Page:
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JOHN - The Light Shines in the Darkness
A Bible Study Course on the Gospel of Christ according to John
PART 2 - Light Shines in the Darkness (John 5:1 - 11:54)
C - Jesus' Last Journey to Jerusalem (John 7:1 - 11:54) The Parting of Darkness and Light
4. The raising of Lazarus and the outcome (John 10:40 – 11:54)

a) Jesus across the Jordan (John 10:40 – 11:16)

JOHN 10:40-42
40 He went away again beyond the Jordan into the place where John was baptizing at first, and there he stayed. 41 Many came to him. They said, “John indeed did no sign, but everything that John said about this man is true.” 42 Many believed in him there.

The conflict between Jesus and the Pharisees broke out; they incited the people’s leaders after he had healed the cripple at Bethesda (Chapter 5). At the end of his third visit to Jerusalem, this conflict developed towards a climax. Light shines in the darkness, but the darkness does not overcome it. At all times Jesus was exposed to the risk of death. He entered the temple again and again, guiding his disciples into maturity in knowledge and trust while his foes moved on in their hatred of him.

Following on the Feast of Dedication, Jesus left Jerusalem and went to a region beyond Jordan where the High Council had no jurisdiction. Here John the Baptist had preached earlier, outside Jewish authority, but under one of the Herodian kings. The Baptist was well-known there; his witness to Jesus evident.

Those who had believed because of the Baptist had continued in their faith. Their teacher had been beheaded. When Jesus arrived, they rushed to him, knowing his humility, majesty and power. Jesus offered them examples of his signs, faithfully preaching about God and man. So many opened their hearts to the Gospel, holding on to their faith in the Baptist’s prophetic role, though the Baptist had not offered miracles to justify this role. But as soon as Jesus came to them, they trusted in him as Lord and Savior.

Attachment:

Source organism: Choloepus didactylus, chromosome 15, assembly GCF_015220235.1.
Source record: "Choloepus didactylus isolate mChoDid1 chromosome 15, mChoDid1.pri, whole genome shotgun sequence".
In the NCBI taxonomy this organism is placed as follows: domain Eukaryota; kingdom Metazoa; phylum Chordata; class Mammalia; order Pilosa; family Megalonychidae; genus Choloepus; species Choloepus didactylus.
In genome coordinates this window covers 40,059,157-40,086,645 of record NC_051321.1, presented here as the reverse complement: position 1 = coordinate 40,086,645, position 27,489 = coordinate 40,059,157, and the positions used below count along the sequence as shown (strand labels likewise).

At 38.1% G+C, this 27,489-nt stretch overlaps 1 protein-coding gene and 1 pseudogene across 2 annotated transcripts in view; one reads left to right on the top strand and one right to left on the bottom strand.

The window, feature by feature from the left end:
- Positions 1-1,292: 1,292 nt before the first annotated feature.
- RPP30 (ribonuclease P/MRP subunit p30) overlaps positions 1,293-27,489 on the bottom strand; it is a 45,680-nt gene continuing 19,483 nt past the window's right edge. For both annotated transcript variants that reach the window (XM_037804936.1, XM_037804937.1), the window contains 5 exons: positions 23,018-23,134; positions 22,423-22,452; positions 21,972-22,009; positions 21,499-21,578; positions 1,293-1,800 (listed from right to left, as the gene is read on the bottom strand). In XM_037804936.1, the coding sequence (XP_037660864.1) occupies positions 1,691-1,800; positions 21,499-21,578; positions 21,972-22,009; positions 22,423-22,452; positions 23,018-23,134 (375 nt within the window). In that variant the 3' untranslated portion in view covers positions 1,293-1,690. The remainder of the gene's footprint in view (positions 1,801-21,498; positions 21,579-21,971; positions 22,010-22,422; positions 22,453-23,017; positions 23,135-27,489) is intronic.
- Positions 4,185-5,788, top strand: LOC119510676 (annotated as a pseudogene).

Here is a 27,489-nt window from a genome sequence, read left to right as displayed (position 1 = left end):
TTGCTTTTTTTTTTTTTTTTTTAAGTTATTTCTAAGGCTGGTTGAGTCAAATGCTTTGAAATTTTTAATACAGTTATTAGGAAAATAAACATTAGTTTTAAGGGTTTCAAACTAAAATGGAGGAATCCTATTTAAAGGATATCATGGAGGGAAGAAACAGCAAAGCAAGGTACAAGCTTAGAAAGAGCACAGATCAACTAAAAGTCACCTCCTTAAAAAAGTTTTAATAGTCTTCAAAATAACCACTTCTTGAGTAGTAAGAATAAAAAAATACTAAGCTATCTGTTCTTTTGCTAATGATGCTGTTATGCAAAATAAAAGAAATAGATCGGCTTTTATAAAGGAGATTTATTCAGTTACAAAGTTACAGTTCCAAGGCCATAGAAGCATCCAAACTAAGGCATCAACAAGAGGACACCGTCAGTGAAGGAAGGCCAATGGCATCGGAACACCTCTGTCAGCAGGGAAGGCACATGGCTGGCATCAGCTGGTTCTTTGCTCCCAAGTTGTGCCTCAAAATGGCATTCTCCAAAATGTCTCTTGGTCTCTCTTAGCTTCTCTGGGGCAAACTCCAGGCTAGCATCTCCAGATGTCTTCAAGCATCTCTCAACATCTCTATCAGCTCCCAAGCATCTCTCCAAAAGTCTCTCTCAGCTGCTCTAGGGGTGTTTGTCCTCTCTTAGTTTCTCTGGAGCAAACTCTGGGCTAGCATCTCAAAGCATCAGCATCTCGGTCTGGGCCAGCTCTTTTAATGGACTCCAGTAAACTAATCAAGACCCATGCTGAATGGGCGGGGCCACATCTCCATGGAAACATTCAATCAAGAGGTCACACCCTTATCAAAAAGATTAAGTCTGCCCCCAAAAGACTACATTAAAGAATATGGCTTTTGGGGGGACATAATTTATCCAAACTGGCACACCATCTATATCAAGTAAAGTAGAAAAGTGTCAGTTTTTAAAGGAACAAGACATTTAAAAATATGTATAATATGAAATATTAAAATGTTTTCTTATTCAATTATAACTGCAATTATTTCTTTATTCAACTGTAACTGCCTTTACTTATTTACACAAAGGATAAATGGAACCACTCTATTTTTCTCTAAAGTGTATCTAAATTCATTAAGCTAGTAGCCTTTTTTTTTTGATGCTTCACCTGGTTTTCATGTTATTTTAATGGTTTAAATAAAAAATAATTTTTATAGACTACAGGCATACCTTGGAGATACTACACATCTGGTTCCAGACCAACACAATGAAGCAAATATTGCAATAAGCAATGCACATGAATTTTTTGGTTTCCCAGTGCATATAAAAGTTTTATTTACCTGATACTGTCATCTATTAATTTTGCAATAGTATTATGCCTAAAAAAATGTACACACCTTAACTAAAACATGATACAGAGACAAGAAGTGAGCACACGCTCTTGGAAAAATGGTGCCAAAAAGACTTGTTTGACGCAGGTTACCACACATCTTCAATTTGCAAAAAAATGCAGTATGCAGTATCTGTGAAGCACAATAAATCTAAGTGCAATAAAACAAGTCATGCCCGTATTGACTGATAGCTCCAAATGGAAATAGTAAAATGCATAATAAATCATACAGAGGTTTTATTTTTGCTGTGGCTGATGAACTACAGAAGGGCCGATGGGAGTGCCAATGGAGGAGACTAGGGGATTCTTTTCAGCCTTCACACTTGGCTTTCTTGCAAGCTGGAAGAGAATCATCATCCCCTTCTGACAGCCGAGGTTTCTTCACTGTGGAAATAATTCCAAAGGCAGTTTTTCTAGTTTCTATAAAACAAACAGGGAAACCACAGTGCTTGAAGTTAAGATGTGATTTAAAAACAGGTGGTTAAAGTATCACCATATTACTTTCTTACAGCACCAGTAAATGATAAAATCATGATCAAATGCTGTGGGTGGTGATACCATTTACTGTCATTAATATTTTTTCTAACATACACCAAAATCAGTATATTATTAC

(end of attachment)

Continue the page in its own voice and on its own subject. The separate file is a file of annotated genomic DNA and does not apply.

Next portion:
JOHN 11:1-3
1 Now a certain man was sick, Lazarus from Bethany, of the village of Mary and her sister, Martha. 2 It was that Mary who had anointed the Lord with ointment, and wiped his feet with her hair, whose brother, Lazarus, was sick. 3 The sisters therefore sent to him, saying, “Lord, behold, he for whom you have great affection is sick.”

During Christ’s preaching in the region of Jordan, a man called Lazarus fell ill. He belonged to a village on the Mount of Olives. Jesus had often been a guest at his house. Christ’s talk with Martha, Lazarus’ sister, is famous. John does not recount those events since they are found in another gospel. He does, however, tell us of Mary who poured out a jar of ointment on Jesus’ feet. The evangelist mentions this woman hungry for the Lord’s words. After she had anointed his feet with oil she wiped them with her hair (John 12:1–8). She demonstrated her humility, faith and love for God’s Son.